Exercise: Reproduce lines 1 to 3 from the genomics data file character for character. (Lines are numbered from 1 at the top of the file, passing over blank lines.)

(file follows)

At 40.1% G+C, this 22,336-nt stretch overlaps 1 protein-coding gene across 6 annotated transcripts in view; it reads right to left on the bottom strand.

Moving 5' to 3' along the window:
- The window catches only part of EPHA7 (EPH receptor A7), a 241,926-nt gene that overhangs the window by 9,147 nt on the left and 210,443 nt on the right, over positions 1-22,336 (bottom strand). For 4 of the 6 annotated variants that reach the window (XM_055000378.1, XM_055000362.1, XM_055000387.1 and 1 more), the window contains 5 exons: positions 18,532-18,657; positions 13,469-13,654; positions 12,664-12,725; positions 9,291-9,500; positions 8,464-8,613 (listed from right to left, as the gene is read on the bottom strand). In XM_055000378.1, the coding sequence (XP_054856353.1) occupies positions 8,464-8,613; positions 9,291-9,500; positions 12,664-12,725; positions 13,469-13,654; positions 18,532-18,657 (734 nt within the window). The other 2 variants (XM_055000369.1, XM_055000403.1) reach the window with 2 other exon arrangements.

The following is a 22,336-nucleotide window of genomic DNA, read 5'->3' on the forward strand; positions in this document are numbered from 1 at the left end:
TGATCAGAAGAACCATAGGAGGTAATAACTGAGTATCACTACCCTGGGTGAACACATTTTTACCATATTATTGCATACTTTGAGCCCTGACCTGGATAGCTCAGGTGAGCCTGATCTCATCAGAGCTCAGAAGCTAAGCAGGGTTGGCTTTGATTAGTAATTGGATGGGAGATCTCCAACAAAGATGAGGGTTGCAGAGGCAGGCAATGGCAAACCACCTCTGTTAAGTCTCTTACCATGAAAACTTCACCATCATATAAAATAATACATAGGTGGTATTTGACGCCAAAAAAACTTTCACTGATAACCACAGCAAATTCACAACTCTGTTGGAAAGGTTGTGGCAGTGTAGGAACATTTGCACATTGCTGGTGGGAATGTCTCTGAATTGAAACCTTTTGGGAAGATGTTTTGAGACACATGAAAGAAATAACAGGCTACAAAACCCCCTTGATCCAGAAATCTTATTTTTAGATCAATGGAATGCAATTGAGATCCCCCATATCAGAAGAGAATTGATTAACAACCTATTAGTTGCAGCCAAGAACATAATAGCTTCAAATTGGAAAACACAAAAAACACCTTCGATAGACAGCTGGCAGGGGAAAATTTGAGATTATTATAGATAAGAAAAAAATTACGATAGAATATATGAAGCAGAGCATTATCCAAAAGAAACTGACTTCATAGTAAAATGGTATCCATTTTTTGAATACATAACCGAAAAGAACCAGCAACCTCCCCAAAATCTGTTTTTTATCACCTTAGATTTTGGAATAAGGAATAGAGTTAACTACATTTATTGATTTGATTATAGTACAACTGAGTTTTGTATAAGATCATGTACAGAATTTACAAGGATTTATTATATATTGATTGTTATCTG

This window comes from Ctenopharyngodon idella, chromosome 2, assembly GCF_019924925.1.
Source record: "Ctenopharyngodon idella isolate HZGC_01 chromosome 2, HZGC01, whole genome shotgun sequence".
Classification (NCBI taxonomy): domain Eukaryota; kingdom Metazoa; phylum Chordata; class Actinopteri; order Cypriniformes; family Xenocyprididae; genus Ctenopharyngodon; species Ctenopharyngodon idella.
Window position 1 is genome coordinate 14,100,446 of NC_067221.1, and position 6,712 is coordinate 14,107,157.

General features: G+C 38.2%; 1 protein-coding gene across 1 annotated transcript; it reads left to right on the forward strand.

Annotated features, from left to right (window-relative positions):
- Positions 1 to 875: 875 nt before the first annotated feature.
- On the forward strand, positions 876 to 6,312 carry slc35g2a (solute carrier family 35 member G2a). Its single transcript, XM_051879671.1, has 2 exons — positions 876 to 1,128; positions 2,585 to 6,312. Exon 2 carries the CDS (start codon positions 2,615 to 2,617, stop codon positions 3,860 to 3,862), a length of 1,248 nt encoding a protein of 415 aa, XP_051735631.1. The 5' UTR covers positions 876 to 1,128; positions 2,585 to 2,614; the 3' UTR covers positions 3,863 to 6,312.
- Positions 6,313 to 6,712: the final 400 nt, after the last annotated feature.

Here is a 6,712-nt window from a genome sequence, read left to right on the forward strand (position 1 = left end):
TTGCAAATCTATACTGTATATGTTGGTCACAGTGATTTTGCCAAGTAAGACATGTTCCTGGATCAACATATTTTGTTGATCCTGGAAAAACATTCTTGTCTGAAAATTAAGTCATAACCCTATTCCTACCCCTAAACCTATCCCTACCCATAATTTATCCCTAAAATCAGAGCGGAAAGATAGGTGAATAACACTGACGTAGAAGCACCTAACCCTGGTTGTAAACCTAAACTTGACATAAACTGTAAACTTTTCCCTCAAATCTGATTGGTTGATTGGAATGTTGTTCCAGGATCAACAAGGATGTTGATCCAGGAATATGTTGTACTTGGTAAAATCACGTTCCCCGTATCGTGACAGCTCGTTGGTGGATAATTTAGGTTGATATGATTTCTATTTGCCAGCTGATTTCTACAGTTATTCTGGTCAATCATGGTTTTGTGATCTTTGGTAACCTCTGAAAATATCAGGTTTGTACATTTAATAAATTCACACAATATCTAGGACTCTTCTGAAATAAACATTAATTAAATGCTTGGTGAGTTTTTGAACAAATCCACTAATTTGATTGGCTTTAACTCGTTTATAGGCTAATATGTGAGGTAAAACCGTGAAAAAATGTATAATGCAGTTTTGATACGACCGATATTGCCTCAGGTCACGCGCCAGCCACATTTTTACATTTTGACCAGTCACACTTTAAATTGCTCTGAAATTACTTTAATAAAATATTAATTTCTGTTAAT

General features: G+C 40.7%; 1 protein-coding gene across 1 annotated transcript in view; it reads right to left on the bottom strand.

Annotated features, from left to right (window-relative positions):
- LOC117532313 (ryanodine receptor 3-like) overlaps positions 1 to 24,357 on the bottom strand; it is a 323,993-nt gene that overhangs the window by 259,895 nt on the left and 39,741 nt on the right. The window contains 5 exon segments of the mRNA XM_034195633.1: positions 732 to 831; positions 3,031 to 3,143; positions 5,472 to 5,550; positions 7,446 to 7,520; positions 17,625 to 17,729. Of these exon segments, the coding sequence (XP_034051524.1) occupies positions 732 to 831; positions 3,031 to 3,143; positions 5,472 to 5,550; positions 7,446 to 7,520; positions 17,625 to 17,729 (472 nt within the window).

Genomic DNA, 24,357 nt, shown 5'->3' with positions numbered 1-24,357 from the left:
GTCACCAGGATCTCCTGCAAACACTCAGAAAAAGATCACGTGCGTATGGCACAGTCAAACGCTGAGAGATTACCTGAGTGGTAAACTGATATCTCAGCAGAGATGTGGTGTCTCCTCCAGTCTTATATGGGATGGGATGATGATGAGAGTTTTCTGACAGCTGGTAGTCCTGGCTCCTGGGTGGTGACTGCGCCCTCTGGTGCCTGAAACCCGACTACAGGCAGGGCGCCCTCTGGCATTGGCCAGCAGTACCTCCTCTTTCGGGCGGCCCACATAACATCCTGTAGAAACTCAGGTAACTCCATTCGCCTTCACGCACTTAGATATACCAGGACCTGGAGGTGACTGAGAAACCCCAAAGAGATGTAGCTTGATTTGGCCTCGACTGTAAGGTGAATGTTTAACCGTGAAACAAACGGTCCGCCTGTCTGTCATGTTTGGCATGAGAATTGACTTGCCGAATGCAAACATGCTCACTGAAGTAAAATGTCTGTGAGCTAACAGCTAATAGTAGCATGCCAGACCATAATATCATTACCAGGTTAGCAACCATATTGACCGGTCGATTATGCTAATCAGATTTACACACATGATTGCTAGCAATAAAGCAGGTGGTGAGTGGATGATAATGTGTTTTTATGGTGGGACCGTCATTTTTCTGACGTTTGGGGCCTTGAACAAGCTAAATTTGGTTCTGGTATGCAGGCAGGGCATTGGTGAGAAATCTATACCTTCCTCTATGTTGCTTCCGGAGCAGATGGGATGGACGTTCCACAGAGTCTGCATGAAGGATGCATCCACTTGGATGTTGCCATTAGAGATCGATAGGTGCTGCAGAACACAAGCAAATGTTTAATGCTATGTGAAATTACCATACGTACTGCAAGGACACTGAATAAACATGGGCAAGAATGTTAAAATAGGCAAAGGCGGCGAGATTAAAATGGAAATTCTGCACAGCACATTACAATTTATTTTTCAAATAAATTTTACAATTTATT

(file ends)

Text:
At 40.1% G+C, this 22,336-nt stretch overlaps 1 protein-coding gene across 6 annotated transcripts in view; it reads right to left on the bottom strand.

Moving 5' to 3' along the window:
- The window catches only part of EPHA7 (EPH receptor A7), a 241,926-nt gene that overhangs the window by 9,147 nt on the left and 210,443 nt on the right, over positions 1-22,336 (bottom strand). For 4 of the 6 annotated variants that reach the window (XM_055000378.1, XM_055000362.1, XM_055000387.1 and 1 more), the window contains 5 exons: positions 18,532-18,657; positions 13,469-13,654; positions 12,664-12,725; positions 9,291-9,500; positions 8,464-8,613 (listed from right to left, as the gene is read on the bottom strand). In XM_055000378.1, the coding sequence (XP_054856353.1) occupies positions 8,464-8,613; positions 9,291-9,500; positions 12,664-12,725; positions 13,469-13,654; positions 18,532-18,657 (734 nt within the window). The other 2 variants (XM_055000369.1, XM_055000403.1) reach the window with 2 other exon arrangements.